Even this baby stopped crying to be like “u’s a grown man, get it together”
Who hasn’t done that as a kid, right? No one? Wow, that was awkward….Let’s proceed. Unfortunately, this time there were no pretend scenarios, no crowds going wild, and no Super Bowls being won; just a 30 year-old man forced to “run” in an awkward, slow-motion fashion to keep his balance. No matter how hard I concentrated on telling my legs what to do, they weren’t getting the message fast enough and remained completely out of sync with my arms. I was stunned. It never dawned on me that difficultly walking would translate into such a loss of athletic ability. I have only cried a few times since my diagnosis, and that day was one of them. Since then, I have become keenly aware of my new limitations and at times have dwelt on them (And by “at times,” I mean all-the-time, haha). I believe this is a natural response, at least at first, but a Christian cannot remain in a state of self-loathing (1 Kings 19, Elijah; Gal. 6:9-10). At some point, we have to see the opportunity in our limitations. Otherwise, we are not only limited physically and emotionally by trials, but we also squander great opportunities to make a difference in the Kingdom of God (Matt. 25:24-27).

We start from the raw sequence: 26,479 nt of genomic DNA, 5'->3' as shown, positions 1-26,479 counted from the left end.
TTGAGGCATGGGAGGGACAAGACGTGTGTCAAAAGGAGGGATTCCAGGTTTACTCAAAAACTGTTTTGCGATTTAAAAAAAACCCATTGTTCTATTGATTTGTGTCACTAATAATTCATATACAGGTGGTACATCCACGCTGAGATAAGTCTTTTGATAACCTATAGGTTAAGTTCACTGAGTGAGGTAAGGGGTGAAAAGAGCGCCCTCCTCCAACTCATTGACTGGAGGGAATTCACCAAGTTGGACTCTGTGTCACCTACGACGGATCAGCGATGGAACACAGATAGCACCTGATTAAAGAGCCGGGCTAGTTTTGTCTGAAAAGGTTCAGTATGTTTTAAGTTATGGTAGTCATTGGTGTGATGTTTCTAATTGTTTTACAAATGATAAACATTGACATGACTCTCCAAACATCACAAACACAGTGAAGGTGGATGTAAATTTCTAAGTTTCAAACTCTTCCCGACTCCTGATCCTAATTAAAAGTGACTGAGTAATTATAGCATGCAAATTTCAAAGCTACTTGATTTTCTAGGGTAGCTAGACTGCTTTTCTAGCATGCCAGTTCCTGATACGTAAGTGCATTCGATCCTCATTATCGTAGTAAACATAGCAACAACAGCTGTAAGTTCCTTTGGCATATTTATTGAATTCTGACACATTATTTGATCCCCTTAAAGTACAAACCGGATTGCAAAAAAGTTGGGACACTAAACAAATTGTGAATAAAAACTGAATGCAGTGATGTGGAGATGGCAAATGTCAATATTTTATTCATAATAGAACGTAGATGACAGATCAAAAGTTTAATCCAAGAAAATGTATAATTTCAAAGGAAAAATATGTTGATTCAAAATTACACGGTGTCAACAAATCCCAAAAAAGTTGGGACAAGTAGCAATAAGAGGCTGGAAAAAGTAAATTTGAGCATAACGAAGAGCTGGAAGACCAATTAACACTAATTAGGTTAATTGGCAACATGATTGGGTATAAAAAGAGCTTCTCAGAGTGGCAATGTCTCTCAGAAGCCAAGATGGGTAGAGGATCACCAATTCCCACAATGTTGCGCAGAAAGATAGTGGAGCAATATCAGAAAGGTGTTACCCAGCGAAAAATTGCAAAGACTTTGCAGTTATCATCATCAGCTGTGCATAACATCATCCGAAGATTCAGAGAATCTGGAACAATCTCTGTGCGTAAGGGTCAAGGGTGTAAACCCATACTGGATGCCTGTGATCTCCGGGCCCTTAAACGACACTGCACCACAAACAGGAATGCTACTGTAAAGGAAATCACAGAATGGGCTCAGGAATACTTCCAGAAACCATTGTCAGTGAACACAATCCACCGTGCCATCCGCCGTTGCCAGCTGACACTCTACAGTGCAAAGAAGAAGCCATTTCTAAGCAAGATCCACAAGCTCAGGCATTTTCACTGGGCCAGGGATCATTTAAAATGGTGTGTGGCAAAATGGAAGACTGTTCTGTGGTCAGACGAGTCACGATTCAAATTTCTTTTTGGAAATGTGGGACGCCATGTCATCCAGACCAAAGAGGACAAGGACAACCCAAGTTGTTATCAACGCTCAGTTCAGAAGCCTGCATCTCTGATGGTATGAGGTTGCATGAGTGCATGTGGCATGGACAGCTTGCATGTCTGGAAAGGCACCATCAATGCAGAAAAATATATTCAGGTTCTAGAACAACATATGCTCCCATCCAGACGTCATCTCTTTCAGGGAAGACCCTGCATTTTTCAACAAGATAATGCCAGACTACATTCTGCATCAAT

Paul was in a “hired house” at Rome as he wrote the book of Philippians. According to other letters he wrote during this time, he often found himself shackled in chains (Eph. 6:20; Col. 4:3, 18; Philem. 9-13), though he did have the freedom to receive associates (Acts 28:30). For most, this would have been a long, limiting two years. “Imagine what I could be doing, if I wasn’t so limited!” I can visualize myself saying, if I were in his position. Conversely, Paul didn’t have such a negative attitude about his limitations; instead, he seized every opportunity to succeed within his limiting circumstance.
Paul affectionately wrote, “But I would ye should understand, brethren,” (Philippians 1:12a). Paul had an intense desire for Christ’s church in Philippi (“brethren,” 3:1, 13, 17; 4:1, 8, 21) to be aware that his present circumstances had not limited his ability to fulfill his life’s vocation (1 Cor. 9:16; Eph. 4:1-3). Paul continued, “that the things which happened unto me have fallen out rather unto the furtherance of the gospel” (12b). Instead of being negative, Paul wrote that his circumstances, namely, imprisonment for two years, had actually contributed to the “furtherance of the gospel.” The word translated “furtherance” is a compound word “derived from pro, “forward,” and kopto, “to cut” (Jackson 46).